mofugly13 1 ton bucket of rust Premium Member

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    Here's my favorite president, outfitted in a bad ass buckskin suit. I'd love to have something like this one day, I'l like that Winchester, too.

    [​IMG]
     
  8. chevyfumes

    chevyfumes Court jester

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    Real nice write up Matt...Thanks...:waytogo:
     
  9. pvfjr

    pvfjr 1/2 ton status

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    Thanks for the write up, I look forward to some more pics. All I needed was another hobby to get excited about. :doah:
     
  10. blazindorito

    blazindorito 1/2 ton status

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    How come I can't see any pictures of dead deer. I don't even see X'x
     
  11. chevyfumes

    chevyfumes Court jester

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    He's just covering all his bases so no one can blow a gasket, and we can enjoy having this info as a sticky...;)
     
  12. mofugly13

    mofugly13 1 ton bucket of rust Premium Member

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    My parents just came back from Oregon, visiting my brother in Bend. My bro is the man. He sent an elk hide! It should be quite the project. He also sent a coyote and a badger hide, I'm going to try to do these hair-on. But those will stay in the freezer until I'm ready to do them. I am super excited about the elk hide. Also it's the second-to-last weekend of deer season, and typically a lot of bucks get shot during these last two weekends, so I hope to be in over my ears in hides.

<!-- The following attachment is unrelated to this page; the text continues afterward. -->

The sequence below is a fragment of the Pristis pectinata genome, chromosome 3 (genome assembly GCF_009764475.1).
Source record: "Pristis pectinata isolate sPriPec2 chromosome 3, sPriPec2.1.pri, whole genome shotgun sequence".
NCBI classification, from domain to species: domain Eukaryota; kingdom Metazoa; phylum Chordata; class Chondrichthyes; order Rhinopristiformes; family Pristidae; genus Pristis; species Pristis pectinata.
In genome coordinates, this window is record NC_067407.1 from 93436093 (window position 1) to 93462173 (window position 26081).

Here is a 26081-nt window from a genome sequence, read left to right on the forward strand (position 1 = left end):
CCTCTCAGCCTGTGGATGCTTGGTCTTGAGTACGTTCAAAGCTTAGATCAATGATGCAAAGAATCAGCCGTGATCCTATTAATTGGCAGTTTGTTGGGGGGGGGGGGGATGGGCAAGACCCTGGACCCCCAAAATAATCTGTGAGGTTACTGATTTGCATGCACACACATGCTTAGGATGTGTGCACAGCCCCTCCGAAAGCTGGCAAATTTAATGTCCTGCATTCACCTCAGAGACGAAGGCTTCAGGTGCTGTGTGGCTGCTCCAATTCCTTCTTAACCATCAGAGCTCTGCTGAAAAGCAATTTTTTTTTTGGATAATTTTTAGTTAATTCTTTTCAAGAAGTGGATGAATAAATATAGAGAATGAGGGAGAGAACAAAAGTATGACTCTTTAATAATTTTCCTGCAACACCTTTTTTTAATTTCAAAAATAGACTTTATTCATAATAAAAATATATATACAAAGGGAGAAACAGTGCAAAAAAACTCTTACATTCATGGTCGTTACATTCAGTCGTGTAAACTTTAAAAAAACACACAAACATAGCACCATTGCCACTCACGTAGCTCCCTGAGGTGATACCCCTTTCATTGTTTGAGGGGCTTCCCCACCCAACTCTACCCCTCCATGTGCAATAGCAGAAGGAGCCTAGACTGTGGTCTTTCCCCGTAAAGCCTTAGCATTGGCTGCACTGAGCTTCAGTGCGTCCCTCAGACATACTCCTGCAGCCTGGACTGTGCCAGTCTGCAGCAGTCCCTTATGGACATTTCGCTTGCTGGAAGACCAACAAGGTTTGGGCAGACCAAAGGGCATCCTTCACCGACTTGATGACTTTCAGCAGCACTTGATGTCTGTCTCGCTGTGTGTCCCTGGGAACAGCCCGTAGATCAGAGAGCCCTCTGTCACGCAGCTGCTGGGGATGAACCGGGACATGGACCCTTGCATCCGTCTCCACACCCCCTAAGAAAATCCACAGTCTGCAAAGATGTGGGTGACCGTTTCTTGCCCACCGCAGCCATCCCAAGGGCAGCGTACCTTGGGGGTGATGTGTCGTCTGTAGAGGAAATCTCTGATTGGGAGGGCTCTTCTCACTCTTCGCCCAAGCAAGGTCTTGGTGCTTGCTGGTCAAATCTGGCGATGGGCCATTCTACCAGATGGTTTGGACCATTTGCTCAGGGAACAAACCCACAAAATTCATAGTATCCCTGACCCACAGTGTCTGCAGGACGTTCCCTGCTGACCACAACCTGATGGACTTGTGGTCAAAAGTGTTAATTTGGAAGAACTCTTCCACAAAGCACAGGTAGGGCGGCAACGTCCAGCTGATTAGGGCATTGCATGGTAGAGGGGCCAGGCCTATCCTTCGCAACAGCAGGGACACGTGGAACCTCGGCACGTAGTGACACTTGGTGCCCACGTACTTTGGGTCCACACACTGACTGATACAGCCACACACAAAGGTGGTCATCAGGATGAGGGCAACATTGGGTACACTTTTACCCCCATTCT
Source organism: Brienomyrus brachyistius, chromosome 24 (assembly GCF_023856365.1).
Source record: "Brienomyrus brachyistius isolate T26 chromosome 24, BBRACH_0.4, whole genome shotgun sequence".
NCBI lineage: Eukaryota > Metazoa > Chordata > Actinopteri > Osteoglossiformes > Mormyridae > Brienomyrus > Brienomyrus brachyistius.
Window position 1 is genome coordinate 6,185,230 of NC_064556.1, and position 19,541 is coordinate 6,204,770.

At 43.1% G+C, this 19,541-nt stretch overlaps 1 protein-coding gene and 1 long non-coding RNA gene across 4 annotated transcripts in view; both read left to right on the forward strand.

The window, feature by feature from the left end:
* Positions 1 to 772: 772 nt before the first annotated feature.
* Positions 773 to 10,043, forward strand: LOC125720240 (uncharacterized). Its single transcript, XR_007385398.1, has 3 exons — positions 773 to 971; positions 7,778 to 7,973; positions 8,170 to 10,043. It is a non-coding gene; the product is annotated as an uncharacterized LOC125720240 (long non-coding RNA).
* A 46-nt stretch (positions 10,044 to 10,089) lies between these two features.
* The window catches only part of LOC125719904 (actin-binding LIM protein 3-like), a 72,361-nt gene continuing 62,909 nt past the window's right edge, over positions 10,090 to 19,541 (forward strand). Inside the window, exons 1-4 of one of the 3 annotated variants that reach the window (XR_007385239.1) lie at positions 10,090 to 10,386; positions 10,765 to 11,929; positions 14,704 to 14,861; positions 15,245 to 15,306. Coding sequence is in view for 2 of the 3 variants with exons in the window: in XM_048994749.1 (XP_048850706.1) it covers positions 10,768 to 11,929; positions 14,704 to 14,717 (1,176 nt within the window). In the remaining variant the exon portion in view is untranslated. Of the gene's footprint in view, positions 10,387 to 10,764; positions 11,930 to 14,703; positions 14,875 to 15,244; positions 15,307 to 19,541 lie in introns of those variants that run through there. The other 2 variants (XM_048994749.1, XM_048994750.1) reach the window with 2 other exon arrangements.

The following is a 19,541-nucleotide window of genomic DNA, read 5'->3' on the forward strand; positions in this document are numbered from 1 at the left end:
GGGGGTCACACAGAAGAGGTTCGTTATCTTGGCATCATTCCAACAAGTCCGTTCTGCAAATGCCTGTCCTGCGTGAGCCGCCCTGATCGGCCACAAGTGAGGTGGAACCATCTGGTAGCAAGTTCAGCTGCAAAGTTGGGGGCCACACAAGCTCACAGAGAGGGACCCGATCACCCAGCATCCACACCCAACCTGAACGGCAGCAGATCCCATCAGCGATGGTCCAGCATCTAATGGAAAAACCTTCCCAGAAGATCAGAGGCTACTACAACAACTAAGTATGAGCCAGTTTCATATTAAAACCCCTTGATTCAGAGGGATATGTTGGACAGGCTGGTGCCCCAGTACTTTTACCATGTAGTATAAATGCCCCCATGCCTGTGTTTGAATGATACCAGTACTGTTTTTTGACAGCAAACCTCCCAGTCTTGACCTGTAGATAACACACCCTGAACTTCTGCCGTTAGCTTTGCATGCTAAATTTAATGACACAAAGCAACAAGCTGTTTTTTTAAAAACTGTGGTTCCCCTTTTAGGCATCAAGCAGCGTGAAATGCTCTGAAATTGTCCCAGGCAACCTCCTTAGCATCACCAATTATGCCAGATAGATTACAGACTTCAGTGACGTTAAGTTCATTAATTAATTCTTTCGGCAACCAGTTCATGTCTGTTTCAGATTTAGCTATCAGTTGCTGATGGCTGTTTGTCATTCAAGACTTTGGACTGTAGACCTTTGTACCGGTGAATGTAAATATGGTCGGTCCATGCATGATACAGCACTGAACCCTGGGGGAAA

13. blazindorito

    blazindorito 1/2 ton status

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    Mofugly,
    That is one hell of a write up. That is really specific and visual for even someone like me to follow. Thanks.
     
  14. mofugly13

    mofugly13 1 ton bucket of rust Premium Member

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    I just laid out an outline, I will try to get more specific when I encounter steps that might be problematic. Like I said, the book is the ****, it answers the questions I haven't even thought of yet. There are also some variations on the process that I didn't talk about. But what I laid out is the simplest version. I still have to add photos, and more info as I add the photos. I also need to go back and fix all my typos in the original. But my plan s to take a detailed photo of EVERY single step, better pics of the scraper and whatnot. I'm glad you all are enjoying it. Finishing up a buckskin is extremely satisfying. If you get a buck, I highly encourage you to give braintanning a whirl. (Of course I'll take the hide if you're just going to chuck it.) You really can't screw it up unless you somehow let the hide rot. Any mistakes made are fixable just by re-doing a step or two.